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Will Smith will not be allowed to attend the Oscars for 10 years after slapping comedian Chris Rock on stage at this year's ceremony.
Following a meeting earlier today (8 April), the Academy Board of Governors, which manages the Academy of Motion Picture Arts and Sciences, gave its verdict on what repercussions Smith should face for his controversial actions.
The meeting was hastily moved up from its original 18 April date after Smith voluntarily resigned his membership of the Academy in the wake of the incident, with Academy President David Rubin writing in a letter to Board members that 'it is in the best interest of all involved for this to be handled in a timely fashion'.
Although Smith's resignation meant he’d no longer be a voting member of the Academy, he could have been invited to future ceremonies and be nominated for future consideration.
However, the latest decision means the King Richard star will no longer be able to do so for the next decade.
Academy president David Rubin and chief executive Dawn Hudson said in a statement: "The 94th Oscars were meant to be a celebration of the many individuals in our community who did incredible work this past year.
"However, those moments were overshadowed by the unacceptable and harmful behaviour we saw Mr Smith exhibit on stage."
In a statement, Smith said, "I accept and respect the Academy's decision."
As you'll be aware unless you've recently returned from Antarctica, this whole saga kicked off just under a fortnight ago when Will Smith responded poorly to a joke Chris Rock made about his wife, Jada, while presenting on stage at the Oscars ceremony.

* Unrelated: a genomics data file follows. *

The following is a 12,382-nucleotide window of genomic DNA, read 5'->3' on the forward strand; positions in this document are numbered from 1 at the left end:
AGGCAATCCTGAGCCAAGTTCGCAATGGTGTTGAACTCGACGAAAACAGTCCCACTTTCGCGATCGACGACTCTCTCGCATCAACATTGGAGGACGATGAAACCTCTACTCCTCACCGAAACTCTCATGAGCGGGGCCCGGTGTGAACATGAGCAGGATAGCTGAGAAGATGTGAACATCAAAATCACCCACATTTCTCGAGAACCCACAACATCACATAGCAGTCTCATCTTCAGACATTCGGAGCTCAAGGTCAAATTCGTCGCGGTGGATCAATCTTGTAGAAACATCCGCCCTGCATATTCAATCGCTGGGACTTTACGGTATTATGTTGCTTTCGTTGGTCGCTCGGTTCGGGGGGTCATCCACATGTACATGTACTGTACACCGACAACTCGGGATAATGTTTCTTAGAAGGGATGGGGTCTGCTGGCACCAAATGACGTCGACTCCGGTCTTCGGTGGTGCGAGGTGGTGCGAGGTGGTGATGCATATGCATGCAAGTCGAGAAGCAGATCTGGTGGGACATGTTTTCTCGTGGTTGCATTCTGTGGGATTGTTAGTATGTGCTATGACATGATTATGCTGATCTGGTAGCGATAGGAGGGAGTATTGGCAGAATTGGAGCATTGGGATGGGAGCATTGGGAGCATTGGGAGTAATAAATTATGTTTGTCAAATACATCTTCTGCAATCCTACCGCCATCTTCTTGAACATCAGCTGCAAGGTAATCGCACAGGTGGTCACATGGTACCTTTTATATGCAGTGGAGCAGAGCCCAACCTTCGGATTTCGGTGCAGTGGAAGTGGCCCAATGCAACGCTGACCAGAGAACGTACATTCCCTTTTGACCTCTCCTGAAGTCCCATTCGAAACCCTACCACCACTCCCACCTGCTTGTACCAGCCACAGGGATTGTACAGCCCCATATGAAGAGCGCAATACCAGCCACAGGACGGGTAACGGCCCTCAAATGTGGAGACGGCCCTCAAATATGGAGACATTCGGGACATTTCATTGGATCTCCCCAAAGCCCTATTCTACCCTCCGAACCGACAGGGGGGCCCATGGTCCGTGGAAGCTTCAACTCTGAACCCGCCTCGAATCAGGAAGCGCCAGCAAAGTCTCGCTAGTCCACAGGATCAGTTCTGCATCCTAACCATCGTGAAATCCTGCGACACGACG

Following the joke, Smith strode onto the stage and smacked Rock across the face, before returning to his seat and warning the comedian to 'keep my wife's name out [of] your f***ing mouth'.
Over the past few days, the Academy has been scrambling to figure out a response to the incident, as public and celebrity opinion turned firmly away from Smith, with several of his Hollywood peers condemning his actions and calling for him to face consequences.
One of those consequences set to have been considered was his potential expulsion from the Academy, however Smith jumped before he was pushed last week, when he announced in a statement that he was resigning his membership.
The Board was expected to consider a range of other options during today's meeting, including barring Smith from attending future ceremonies, making him ineligible for nominations, or taking away his Oscar, which he won just minutes after the incident for his role in King Richard.
Some experts had said that it was unlikely that Smith would have his Oscar revoked, as the Academy had not taken similar steps when dealing with other members expelled from the organisation for serious sexual offences, including Harvey Weinstein and Roman Polanski.
Nevertheless, the Academy's 9,000 members, who did not get a vote on the decision, were said to be 'split down the middle' over how severely Smith should be punished for his violent reaction.
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